The Changing Role of Sound in Film Criticism

In keeping with the style of my previous post, I present my last short paper for my sound theory and practice course. It is a reflection on two essays, one about Film Noir penned by Paul Schrader, and another by Susan Sontag discussing the science fiction genre. The essay concludes with an entreaty to consider the use of sound in future film criticism. This essay was written prior to the recent reviews of Christopher Nolan’s Insterstellar, which illustrate that as sound technologies continue to improve, their perceived importance in an audience member’s experience of a film also grows. Sound is now a noteworthy issue to discuss as Anne Hornaday’s (of The Washington Post) review title “Interstellar‘s sonic soup or: How auteurs diss their audiences” aptly shows. Hornaday is not the only critic to note the improperly balanced final mix– the overpowering nature of Hans Zimmer’s score and a score of bass-heavy sound effects. I have not yet seen the film, and so cannot affirm or deny these claims. I only cite this as a timely example of the shift in film criticism from the predominantly visual focus of the critics of the ’60s and ’70s to present times.  While film criticism has certainly made great strides in beginning to include the other half of a movie, even Hornaday’s review stops short of examining sound in the same way as one might the visual or the writing. It’s a valid and important observation to note the negative impacts of unintelligible dialogue, but perhaps the real sonic discussion of Interstellar should be to address why Nolan and his team felt that the bass heavy mix with overpowering music was appropriate in the first place. What was Nolan trying to communicate with the mix and with Zimmer’s music? Visual conventions (and breaks away from convention) in films have established semantic meanings that are illustrative of a variety of societal conditions. Sonic conventions (and breaks from convention) are just as indicative of social and cultural mores as visuals are. The next step in incorporating sound into film criticism therefore, becomes creating a relationship between the presentation of sound in film and what that sound is trying to communicate on a broader artistic, social, cultural, and narrative level.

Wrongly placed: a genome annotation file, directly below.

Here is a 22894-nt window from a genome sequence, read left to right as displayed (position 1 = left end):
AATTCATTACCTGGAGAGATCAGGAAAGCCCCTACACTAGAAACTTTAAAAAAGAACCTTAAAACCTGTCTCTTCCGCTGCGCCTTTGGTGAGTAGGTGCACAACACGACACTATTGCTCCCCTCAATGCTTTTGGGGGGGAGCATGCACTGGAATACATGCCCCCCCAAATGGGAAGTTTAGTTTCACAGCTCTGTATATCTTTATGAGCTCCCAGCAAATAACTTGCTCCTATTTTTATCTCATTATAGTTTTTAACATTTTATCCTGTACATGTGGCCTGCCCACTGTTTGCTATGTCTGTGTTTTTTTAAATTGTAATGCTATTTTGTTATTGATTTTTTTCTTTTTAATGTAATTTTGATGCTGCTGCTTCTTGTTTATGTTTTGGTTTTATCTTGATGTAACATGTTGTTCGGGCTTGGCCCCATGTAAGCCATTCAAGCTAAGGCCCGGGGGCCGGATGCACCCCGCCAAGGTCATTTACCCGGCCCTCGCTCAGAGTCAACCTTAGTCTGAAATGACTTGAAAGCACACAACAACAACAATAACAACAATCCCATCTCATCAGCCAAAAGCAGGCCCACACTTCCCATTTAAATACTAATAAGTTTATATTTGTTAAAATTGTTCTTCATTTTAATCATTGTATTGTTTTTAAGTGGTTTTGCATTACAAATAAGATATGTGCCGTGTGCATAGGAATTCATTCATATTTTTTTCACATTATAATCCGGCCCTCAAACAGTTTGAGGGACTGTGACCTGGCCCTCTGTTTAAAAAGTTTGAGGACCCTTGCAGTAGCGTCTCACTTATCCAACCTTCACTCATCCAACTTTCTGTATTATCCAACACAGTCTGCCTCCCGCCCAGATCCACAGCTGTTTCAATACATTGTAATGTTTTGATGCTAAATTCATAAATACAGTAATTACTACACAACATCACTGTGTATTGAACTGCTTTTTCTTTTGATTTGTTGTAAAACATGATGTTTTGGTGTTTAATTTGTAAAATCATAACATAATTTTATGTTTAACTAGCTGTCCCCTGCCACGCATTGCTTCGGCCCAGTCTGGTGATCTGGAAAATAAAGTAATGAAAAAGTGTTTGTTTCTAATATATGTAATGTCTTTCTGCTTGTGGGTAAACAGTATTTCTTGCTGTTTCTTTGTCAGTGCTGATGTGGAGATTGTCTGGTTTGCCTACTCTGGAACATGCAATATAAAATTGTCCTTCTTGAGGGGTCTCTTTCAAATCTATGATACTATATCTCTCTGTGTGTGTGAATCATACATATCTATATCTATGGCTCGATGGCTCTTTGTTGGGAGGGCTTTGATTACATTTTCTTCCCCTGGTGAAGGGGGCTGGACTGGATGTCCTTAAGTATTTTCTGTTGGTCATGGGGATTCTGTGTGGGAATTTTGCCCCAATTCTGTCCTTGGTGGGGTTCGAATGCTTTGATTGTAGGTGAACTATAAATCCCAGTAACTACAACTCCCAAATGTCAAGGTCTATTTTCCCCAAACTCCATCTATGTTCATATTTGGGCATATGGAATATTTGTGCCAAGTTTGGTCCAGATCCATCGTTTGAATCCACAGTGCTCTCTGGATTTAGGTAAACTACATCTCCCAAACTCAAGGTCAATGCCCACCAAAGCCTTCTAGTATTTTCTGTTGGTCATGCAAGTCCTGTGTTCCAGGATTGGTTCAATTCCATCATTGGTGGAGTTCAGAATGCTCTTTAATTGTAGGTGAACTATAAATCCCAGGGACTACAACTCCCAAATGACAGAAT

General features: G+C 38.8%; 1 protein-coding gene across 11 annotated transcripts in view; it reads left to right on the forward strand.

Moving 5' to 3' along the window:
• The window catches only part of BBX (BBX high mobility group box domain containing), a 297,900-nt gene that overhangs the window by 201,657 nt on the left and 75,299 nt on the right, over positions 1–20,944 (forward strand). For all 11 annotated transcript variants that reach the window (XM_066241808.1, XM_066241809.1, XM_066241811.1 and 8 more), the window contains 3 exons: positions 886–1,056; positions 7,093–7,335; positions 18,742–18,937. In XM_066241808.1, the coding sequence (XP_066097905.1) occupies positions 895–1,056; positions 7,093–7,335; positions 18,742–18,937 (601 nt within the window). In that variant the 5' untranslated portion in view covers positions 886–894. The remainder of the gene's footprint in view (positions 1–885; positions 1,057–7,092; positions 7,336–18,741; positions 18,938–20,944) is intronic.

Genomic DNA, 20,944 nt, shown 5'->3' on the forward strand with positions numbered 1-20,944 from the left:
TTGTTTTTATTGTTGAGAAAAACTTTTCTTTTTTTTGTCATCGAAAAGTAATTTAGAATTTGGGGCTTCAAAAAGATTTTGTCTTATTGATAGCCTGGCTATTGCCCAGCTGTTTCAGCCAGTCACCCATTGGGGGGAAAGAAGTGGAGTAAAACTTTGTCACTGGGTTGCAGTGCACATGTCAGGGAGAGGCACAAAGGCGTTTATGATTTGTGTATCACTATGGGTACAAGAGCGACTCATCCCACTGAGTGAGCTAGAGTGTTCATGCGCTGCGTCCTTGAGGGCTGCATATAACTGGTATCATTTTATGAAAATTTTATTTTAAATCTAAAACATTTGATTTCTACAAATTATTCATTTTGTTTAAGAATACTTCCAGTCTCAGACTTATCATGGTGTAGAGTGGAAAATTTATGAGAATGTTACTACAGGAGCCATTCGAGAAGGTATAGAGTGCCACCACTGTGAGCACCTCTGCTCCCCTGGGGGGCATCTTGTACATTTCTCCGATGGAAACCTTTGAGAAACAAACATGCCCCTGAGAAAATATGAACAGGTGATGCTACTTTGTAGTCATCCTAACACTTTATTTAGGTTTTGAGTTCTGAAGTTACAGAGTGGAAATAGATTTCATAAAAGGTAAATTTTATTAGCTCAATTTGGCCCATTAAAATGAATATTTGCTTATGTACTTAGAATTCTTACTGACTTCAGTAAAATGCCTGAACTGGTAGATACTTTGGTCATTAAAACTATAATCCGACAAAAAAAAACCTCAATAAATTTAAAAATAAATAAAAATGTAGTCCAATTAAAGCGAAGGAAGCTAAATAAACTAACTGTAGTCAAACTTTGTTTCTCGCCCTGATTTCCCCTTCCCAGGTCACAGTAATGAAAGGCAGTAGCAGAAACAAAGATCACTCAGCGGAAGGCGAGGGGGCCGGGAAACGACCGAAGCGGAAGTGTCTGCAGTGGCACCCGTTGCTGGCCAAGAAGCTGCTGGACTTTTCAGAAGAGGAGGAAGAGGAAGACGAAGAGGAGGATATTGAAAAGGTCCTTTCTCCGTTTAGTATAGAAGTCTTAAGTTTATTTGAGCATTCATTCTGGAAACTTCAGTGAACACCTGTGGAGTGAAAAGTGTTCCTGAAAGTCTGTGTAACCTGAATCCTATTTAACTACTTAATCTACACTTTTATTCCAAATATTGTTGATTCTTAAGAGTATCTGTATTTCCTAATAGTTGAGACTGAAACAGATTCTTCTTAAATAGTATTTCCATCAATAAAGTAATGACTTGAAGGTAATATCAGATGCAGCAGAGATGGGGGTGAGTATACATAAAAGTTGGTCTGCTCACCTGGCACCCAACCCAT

The analysis of genre films can be undertaken from many different perspectives. One can approach them, as Paul Schrader does in his essay “Notes on Film Noir,” (1972) from a perspective of stylistic analysis. This methodology is a modernist approach in that it emphasizes the intrinsic aesthetic and artistic values of a work, divorcing it from the greater social context within which it was created. Conversely, one can view films for their sociological and cultural significance, attempting to dissect their imagery and stylistic conventions in relation to their social commentary. This is a distinctly postmodern view that recognizes that all artwork created is a product of its context and the experience of the artist. This is the approach that Susan Sontag takes in her essay “The Imagination of Disaster” (1967).